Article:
Interview of the Month: The man behind the offroad engines
Michael Viertlmayr has been influencing the development of KTM’s offroad engines for years.
He’s worked for KTM for nearly 11 years, and was the project leader of the engine that took the Austrian manufacturer to its first Supercross success, but the latest challenge has been of real magnitude for Michael Viertlmayr, KTM R&D’s Head of Engine Offroad and Motocross, as the world’s first serial production fuel-injection offroad competition bikes begin to hit dealer floors around the world.
Fascinated by motorcycles by the age of 12 thanks to a cousin who was racing Motocross and Supermoto, Viertlmayr’s obsession with modification and engine tweaking began aged 16 when he got his first moped that was tuned to the moon to be ridden around with groups of friends.
“By the time I was 18 I already had my first KTM, which was a 500 LC4 MY91 with a big bore cylinder, maybe I shouldn’t talk about that (laughs), but it was a tuned one. I rode this bike for one year. I went on to buy a 250 2-stroke, and then started to ride Enduro a little more. From then on I raced to Austrian regional level, some championships and it was a fun time. I was nearly always racing a KTM, so in the last 22 years I was very much a fan of the orange brand,” said Viertlmayr.
Originally from Lower Austria, the enthusiastic engine tuner left high school for a year in the Austrian army before beginning his studies in mechanical engineering at the Technical University in Vienna, followed by a masters in 2005. A year working at the test bench facility at the university was followed by an opportunity that the Austrian grasped with both hands, when he joined KTM as project leader of the ATV engines that were produced at that time in 2006. Just 12 months on Michael worked on his first motorcycle topic as the project leader of the 70 degree Husaberg engine.
“It was a big responsibility; I was very lucky to have the job. I really made my hobby my profession – sometimes it’s about being in the right place at the right time, and after eight years studying it was a perfect opportunity.”
“After the Husaberg project I then worked on the KTM 450 / 500 engine base. At the time there were rumors that KTM wanted to increase its engagement in Supercross racing in the US, but we still were missing the necessary engine. The double cam engines of the time were quite heavy, very complicated and we needed to look at creating another engine base. I was convinced in the direction we should go, by taking a lightweight, less complex Enduro engine and converting it into a Motocross engine. In 2013 we delivered this, and Ryan Dungey immediately began to show his potential. This base has won a lot of races since, and that gives us a lot of satisfaction,” explained Viertlmayr.
During the engine development process the biggest challenge is certainly overcoming the problems that occur when the project is heading from the development to the production stage. There are always situations that arise to overcome, and in recent times it was of course the new 2-stroke fuel injection project that KTM had at the top of its offroad priority list. It needed to happen, it needed to work, and it needed to be ready for this year. It needed to be READY TO RACE too.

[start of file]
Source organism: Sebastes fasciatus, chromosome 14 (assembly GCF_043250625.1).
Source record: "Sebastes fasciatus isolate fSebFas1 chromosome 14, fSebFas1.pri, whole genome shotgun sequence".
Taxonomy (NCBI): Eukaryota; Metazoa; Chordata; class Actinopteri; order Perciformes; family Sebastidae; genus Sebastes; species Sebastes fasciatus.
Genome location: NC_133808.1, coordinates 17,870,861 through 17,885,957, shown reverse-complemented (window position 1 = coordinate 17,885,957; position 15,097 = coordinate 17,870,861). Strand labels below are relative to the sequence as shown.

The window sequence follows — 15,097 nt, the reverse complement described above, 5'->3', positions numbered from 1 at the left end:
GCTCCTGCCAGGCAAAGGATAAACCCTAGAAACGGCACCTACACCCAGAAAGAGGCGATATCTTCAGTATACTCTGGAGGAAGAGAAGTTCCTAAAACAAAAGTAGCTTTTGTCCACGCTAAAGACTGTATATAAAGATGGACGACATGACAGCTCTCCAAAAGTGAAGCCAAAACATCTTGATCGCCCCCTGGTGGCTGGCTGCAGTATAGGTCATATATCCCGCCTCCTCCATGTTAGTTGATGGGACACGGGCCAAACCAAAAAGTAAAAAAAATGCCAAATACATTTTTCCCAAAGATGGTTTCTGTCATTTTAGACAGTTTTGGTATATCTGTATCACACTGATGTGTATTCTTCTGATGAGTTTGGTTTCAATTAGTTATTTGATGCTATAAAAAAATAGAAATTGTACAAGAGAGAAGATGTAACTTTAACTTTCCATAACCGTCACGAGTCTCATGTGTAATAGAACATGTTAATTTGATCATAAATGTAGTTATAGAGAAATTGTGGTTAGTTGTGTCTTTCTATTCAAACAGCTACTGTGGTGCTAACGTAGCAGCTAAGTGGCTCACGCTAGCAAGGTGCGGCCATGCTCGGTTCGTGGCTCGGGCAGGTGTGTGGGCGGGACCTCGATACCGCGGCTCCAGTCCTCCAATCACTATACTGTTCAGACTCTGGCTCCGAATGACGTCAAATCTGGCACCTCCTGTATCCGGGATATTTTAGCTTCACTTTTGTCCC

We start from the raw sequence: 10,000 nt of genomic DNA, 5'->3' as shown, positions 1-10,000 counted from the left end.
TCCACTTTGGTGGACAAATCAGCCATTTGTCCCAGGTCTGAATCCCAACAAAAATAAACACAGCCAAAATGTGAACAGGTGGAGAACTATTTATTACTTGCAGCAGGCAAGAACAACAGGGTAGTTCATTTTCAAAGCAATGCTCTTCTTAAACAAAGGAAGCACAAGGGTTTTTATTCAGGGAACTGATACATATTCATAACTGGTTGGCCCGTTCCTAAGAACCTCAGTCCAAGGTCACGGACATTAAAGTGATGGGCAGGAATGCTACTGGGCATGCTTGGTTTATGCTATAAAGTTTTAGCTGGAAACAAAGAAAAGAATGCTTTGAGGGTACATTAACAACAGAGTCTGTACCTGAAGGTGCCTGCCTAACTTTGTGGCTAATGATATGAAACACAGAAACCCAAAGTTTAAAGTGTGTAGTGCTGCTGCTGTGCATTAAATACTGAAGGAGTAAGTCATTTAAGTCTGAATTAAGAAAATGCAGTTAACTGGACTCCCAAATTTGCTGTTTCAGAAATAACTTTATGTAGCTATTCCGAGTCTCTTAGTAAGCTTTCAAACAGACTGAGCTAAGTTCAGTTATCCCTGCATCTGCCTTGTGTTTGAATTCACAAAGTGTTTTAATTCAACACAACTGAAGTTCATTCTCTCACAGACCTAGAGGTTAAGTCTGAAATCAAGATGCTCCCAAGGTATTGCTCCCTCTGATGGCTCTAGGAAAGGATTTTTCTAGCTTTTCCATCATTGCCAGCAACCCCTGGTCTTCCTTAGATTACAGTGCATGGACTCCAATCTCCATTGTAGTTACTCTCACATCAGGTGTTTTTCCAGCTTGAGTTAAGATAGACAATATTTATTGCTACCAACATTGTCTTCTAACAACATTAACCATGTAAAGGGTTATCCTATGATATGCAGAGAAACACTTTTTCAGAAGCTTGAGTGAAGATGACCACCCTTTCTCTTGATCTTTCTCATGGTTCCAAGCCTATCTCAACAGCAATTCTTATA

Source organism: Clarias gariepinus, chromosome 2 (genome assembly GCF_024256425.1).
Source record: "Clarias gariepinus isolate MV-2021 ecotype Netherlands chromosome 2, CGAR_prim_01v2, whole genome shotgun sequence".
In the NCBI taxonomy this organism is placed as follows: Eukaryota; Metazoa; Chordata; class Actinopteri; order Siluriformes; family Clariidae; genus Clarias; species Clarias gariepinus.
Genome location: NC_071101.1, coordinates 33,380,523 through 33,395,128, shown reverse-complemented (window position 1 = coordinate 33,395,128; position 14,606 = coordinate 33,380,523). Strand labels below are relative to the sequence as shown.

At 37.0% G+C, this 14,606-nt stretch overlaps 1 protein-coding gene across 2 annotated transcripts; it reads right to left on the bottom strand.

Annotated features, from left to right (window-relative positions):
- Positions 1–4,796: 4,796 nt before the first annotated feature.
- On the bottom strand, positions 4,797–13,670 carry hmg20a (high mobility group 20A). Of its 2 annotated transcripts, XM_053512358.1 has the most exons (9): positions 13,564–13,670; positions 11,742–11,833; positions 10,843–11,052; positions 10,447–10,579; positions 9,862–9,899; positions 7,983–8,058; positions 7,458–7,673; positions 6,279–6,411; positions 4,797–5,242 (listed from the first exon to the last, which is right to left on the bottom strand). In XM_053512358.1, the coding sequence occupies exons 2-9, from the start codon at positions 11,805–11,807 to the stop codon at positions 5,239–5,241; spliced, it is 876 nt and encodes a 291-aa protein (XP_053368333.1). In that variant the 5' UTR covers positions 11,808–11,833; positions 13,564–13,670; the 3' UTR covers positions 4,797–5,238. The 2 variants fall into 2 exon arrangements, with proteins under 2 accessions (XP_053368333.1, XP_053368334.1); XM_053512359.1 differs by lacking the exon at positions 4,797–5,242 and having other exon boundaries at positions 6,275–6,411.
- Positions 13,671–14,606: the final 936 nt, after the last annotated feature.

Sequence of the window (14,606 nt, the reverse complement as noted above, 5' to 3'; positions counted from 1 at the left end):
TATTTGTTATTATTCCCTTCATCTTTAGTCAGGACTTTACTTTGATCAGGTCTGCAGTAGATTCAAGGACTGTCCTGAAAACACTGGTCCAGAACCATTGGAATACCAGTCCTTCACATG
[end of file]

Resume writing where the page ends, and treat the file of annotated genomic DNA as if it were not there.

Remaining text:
With so many displacements and models in the KTM offroad range, the R&D department based in Mattighofen is always busy. With four project leaders in Viertlmayr’s offroad engine development department, and a cycle of three years for each engine family, there is always a lot of work to do. Reaching the point of production for the 2-stroke TPI machines is certainly a big milestone for KTM after 13 years developing this technology.
“It feels fantastic to bring the bike to production. It’s a big team effort, and we have to thank the project leader of the engine Bernd Holzleitner, who was responsible for tuning the engine base for the TPI. I would really like to give the credit to their work, because I was just helping to put it all together to bring the right people to the table at the right time to discuss topics and maybe give some rough directions, but the major work was done by the core team. The EMS guys did a great job on this – Michael Derntl, Phillipp Indlekofer, and Stefan Spatzenegger, they did an amazing job.”
“We decided to start with the best-selling models of the 2-strokes, and because we needed to achieve this for homologation, but now we’re thinking of different displacements where we can use this technology and also new models. This is undecided for the future, and we will see what happens with the regulations in Motocross and Enduro.”
“The initial feedback on the KTM EXC TPI machines has been great from the recent launch at Erzberg, and we still have a lot of possibilities to consider. Our main focus was to at least equal performance of the carbureted models, improve the rideability with the possibilities of fuel injection, while retaining the 2-stroke smell and feel as well as considering the READY TO RACE approach.”
From a motivation point of view of course the goal, as Viertlmayr explains, is to retain the READY TO RACE delivery of these machines right out of the crate. The close relationship with motorsports is an important one when it comes to development of all offroad models.
“Our biggest motivation of course is our success on the track; the feeling when we’re watching on our screens at the weekend our riders winning. On a weekend we may watch the Supercross, or MXGP, and when everyone is back in the office on a Monday that’s what the talk is – this holds together the team well and is a big motivation for us to make competitive engines, because the race bikes are not that different from the stock bikes. We’re in very close contact with the race teams, they are our friends and we have a close relationship!”
Finally, we asked Michael if he had a choice of any bike … what would he buy?